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Printed From: Foods of the World Forum
Category: Europe
Forum Name: The Balkans
Forum Discription: Romania, Bulgaria and the former Yugoslavia.
Printed Date: 05 June 2020 at 16:18

Topic: Pasulj
Posted By: TasunkaWitko
Subject: Pasulj
Date Posted: 07 May 2019 at 12:11
Serbian Pork And Bean Casserole

This is a typical winter dish prepared in Serbia and many other parts of the former Yugoslavia. The recipe calls for boneless smoked pork butt (shoulder); however, my research indicates that smoked sausages, bacon or ham hocks are perfectly acceptable substitutes. In addition, carrots are often added to this dish.

From Time/Life's Foods of the World - The Cooking of Vienna's Empire, 1968:

Quote Pasulj
Serbian Pork And Bean Casserole

To Serve 4 to 6:

1 pound small white beans (Great Northern, navy or pea beans)
2 tablespoons lard
1 cup finely chopped onions
1/2 teaspoon chopped garlic
2 teaspoons sweet Hungarian paprika
1 teaspoon hot paprika
2 cups chicken stock, fresh or canned
1 teaspoon finely-chopped hot, red peppers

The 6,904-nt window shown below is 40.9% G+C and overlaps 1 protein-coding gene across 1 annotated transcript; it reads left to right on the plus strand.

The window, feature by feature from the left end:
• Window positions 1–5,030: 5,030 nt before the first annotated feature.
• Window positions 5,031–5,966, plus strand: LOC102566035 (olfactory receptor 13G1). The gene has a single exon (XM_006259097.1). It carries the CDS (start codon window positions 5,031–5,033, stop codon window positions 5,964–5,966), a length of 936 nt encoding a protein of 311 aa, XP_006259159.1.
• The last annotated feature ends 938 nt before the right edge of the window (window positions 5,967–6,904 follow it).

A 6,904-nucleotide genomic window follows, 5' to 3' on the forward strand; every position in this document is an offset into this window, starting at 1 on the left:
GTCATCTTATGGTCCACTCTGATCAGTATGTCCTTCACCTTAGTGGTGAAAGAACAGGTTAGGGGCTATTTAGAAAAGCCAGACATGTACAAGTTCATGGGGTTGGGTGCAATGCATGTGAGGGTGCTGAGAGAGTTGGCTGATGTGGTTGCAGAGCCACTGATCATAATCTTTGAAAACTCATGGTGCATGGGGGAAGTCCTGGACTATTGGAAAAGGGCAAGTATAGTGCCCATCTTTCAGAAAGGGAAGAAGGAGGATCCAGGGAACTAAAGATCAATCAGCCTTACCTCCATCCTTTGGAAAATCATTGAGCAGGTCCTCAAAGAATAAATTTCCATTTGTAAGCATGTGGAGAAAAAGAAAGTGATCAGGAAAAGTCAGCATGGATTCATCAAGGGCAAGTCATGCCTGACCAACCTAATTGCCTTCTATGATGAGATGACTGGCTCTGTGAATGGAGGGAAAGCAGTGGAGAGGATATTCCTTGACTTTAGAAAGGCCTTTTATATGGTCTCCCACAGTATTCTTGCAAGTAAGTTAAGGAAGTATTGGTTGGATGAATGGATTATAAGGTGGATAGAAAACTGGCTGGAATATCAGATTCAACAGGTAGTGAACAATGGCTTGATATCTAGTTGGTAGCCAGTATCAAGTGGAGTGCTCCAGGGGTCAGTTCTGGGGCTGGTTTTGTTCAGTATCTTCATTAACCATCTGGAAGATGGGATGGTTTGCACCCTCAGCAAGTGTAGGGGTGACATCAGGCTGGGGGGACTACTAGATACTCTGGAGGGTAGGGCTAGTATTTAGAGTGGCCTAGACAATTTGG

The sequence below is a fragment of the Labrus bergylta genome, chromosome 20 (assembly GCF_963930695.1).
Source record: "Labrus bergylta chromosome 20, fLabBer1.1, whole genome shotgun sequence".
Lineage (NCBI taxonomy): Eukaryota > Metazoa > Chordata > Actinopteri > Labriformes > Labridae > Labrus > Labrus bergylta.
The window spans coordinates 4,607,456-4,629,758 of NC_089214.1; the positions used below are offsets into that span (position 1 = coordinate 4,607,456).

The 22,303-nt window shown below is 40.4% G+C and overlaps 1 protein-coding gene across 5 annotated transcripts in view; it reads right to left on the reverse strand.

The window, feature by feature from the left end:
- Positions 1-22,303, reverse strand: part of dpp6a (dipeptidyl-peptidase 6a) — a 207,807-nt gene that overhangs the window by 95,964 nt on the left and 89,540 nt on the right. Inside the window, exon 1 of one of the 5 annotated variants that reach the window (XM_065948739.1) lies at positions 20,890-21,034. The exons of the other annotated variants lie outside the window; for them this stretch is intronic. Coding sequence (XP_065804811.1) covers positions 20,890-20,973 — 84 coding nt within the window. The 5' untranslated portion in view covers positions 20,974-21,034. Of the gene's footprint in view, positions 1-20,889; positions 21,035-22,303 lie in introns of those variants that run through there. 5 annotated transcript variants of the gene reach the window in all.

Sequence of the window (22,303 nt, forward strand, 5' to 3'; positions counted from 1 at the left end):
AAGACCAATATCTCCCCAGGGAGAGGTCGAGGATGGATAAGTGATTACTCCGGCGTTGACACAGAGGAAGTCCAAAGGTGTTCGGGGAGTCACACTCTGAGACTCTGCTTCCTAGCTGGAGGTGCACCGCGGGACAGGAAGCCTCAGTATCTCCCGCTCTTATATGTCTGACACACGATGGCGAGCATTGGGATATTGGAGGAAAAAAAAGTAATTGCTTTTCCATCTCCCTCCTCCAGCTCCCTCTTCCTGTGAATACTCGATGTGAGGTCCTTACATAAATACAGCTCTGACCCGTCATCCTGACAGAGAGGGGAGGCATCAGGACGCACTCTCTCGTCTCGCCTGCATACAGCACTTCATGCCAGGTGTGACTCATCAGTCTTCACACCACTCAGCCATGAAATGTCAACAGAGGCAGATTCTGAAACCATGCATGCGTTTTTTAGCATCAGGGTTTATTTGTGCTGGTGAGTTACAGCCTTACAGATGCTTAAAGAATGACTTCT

2 pounds boneless smoked pork butt, cut into 1/2-inch cubes

An hour before you plan to cook the beans, cover them with cold water in a 2-quart saucepan or soup kettle and bring the water to a boil. After 1 or 2 minutes, turn off the heat and let the beans soak, uncovered, in the hot water for about an hour.

In a 4- or 5-quart casserole or soup kettle, heat the lard over medium heat until a light haze forms over it. Add the onions and garlic and cook them, stirring occasionally, until the onions are lightly colored. Remove the casserole from the heat and stir in the sweet and hot paprika, continuing to stir until the onions are well coated. Drain the beans and add them, the chicken stock, the red peppers and pork cubes to the casserole.

Return the casserole to medium heat and bring it to a boil, stirring gently once or twice. Cover tightly and reduce the heat to its lowest point. Simmer for about 1 hour and 15 minutes, then remove the cover and simmer for 15 minutes longer. The sauce should be thick and should coat the beans and pork lightly. If the sauce seems thin, boil vigorously, uncovered, until it thickens to the desired consistency.

Serve the pasulj directly from the casserole.

NOTE: Since the pork may be salty, no salt should be added to the pasulj until it is done and can be tasted for seasoning.

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